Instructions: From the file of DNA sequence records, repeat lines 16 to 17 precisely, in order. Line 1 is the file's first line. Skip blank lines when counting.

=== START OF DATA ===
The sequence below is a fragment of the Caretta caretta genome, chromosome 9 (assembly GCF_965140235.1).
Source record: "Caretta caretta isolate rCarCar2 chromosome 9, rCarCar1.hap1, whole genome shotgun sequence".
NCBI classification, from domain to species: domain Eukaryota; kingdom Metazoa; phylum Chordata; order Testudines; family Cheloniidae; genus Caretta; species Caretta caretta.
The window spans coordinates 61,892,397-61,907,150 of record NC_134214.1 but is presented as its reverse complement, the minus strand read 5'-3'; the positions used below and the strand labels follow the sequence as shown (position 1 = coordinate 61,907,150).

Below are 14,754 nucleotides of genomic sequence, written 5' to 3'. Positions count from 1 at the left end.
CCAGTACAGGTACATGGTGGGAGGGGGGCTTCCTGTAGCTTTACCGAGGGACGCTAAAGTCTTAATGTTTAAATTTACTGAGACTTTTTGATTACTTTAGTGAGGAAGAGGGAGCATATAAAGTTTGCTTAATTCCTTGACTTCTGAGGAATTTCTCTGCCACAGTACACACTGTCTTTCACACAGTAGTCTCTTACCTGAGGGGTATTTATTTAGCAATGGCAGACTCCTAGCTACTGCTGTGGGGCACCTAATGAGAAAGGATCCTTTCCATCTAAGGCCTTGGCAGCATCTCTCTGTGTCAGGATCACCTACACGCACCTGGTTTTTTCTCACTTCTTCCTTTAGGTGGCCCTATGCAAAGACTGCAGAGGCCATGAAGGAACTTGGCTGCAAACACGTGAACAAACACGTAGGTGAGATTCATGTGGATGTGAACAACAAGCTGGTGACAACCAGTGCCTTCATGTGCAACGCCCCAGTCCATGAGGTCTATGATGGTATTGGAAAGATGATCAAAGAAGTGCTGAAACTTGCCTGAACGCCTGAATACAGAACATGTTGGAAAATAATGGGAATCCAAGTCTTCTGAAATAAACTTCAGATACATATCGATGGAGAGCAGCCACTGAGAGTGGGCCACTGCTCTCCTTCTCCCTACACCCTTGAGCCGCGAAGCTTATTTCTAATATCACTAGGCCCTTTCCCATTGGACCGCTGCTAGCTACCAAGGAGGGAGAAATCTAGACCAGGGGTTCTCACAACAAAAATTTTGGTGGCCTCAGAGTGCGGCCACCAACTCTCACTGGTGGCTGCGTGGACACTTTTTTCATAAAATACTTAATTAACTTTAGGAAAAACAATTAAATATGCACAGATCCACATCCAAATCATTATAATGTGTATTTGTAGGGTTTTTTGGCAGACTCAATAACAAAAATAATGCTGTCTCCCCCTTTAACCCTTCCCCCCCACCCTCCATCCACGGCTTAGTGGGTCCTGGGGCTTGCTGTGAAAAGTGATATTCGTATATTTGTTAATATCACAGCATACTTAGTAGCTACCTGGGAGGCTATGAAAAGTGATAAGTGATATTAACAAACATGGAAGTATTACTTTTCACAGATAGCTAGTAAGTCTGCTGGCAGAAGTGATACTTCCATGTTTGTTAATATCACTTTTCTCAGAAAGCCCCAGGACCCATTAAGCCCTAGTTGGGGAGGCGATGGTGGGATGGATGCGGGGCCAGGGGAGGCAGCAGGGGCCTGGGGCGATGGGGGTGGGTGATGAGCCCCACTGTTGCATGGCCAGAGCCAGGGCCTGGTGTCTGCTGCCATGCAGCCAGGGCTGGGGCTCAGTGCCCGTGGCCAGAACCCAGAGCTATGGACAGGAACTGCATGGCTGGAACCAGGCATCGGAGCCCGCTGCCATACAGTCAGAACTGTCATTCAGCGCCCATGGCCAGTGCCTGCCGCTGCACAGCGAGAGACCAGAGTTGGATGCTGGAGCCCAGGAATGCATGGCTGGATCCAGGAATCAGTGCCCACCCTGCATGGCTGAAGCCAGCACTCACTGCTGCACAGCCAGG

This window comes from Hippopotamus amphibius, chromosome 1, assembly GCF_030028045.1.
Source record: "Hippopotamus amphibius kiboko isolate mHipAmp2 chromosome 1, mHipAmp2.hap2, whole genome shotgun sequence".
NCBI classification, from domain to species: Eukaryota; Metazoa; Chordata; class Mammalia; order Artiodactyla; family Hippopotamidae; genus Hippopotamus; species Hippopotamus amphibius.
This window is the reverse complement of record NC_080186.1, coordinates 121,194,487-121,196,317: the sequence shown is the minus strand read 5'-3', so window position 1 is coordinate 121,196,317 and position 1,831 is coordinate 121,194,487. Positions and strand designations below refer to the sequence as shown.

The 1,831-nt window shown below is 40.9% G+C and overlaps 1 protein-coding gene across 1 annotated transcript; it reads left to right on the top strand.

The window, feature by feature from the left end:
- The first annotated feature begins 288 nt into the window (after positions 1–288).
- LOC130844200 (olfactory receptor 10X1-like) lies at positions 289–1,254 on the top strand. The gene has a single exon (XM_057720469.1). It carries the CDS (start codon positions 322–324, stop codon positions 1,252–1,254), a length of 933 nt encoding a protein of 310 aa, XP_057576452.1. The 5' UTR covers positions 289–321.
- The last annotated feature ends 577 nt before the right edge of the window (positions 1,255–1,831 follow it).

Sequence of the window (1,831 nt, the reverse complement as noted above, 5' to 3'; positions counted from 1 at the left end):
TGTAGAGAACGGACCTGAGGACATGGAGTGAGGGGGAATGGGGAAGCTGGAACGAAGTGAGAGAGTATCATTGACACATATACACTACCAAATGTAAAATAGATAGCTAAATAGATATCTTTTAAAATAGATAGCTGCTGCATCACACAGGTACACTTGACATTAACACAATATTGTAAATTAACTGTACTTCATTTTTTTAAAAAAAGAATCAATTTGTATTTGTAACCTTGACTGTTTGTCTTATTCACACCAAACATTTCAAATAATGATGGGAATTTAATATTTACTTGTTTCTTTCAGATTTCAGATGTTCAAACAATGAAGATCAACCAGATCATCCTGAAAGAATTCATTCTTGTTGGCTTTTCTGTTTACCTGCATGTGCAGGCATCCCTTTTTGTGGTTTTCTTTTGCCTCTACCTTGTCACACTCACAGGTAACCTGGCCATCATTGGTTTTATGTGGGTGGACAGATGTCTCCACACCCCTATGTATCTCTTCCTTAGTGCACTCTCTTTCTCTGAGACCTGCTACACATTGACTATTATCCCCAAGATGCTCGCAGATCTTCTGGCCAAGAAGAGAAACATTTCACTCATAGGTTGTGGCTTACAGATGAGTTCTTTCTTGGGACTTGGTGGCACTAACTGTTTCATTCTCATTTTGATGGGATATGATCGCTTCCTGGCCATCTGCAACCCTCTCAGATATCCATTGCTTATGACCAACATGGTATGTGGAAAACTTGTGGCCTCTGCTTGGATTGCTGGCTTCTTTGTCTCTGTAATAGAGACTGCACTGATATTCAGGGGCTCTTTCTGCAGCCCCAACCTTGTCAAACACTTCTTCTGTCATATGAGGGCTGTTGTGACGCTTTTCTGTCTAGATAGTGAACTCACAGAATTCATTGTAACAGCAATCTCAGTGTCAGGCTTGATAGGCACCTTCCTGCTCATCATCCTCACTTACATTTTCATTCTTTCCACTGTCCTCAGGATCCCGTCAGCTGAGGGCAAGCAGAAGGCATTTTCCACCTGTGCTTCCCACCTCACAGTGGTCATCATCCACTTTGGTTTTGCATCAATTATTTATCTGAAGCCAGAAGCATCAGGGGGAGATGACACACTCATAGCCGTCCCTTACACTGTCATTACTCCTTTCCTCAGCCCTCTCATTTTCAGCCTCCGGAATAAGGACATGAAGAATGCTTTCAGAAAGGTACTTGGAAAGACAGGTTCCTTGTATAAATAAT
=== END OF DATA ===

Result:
Sequence of the window (1,831 nt, the reverse complement as noted above, 5' to 3'; positions counted from 1 at the left end):
TGTAGAGAACGGACCTGAGGACATGGAGTGAGGGGGAATGGGGAAGCTGGAACGAAGTGAGAGAGTATCATTGACACATATACACTACCAAATGTAAAATAGATAGCTAAATAGATATCTTTTAAAATAGATAGCTGCTGCATCACACAGGTACACTTGACATTAACACAATATTGTAAATTAACTGTACTTCATTTTTTTAAAAAAAGAATCAATTTGTATTTGTAACCTTGACTGTTTGTCTTATTCACACCAAACATTTCAAATAATGATGGGAATTTAATATTTACTTGTTTCTTTCAGATTTCAGATGTTCAAACAATGAAGATCAACCAGATCATCCTGAAAGAATTCATTCTTGTTGGCTTTTCTGTTTACCTGCATGTGCAGGCATCCCTTTTTGTGGTTTTCTTTTGCCTCTACCTTGTCACACTCACAGGTAACCTGGCCATCATTGGTTTTATGTGGGTGGACAGATGTCTCCACACCCCTATGTATCTCTTCCTTAGTGCACTCTCTTTCTCTGAGACCTGCTACACATTGACTATTATCCCCAAGATGCTCGCAGATCTTCTGGCCAAGAAGAGAAACATTTCACTCATAGGTTGTGGCTTACAGATGAGTTCTTTCTTGGGACTTGGTGGCACTAACTGTTTCATTCTCATTTTGATGGGATATGATCGCTTCCTGGCCATCTGCAACCCTCTCAGATATCCATTGCTTATGACCAACATGGTATGTGGAAAACTTGTGGCCTCTGCTTGGATTGCTGGCTTCTTTGTCTCTGTAATAGAGACTGCACTGATATTCAGGGGCTCTTTCTGCAGCCCCAACCTTGTCAAACACTTCTTCTGTCATATGAGGGCTGTTGTGACGCTTTTCTGTCTAGATAGTGAACTCACAGAATTCATTGTAACAGCAATCTCAGTGTCAGGCTTGATAGGCACCTTCCTGCTCATCATCCTCACTTACATTTTCATTCTTTCCACTGTCCTCAGGATCCCGTCAGCTGAGGGCAAGCAGAAGGCATTTTCCACCTGTGCTTCCCACCTCACAGTGGTCATCATCCACTTTGGTTTTGCATCAATTATTTATCTGAAGCCAGAAGCATCAGGGGGAGATGACACACTCATAGCCGTCCCTTACACTGTCATTACTCCTTTCCTCAGCCCTCTCATTTTCAGCCTCCGGAATAAGGACATGAAGAATGCTTTCAGAAAGGTACTTGGAAAGACAGGTTCCTTGTATAAATAAT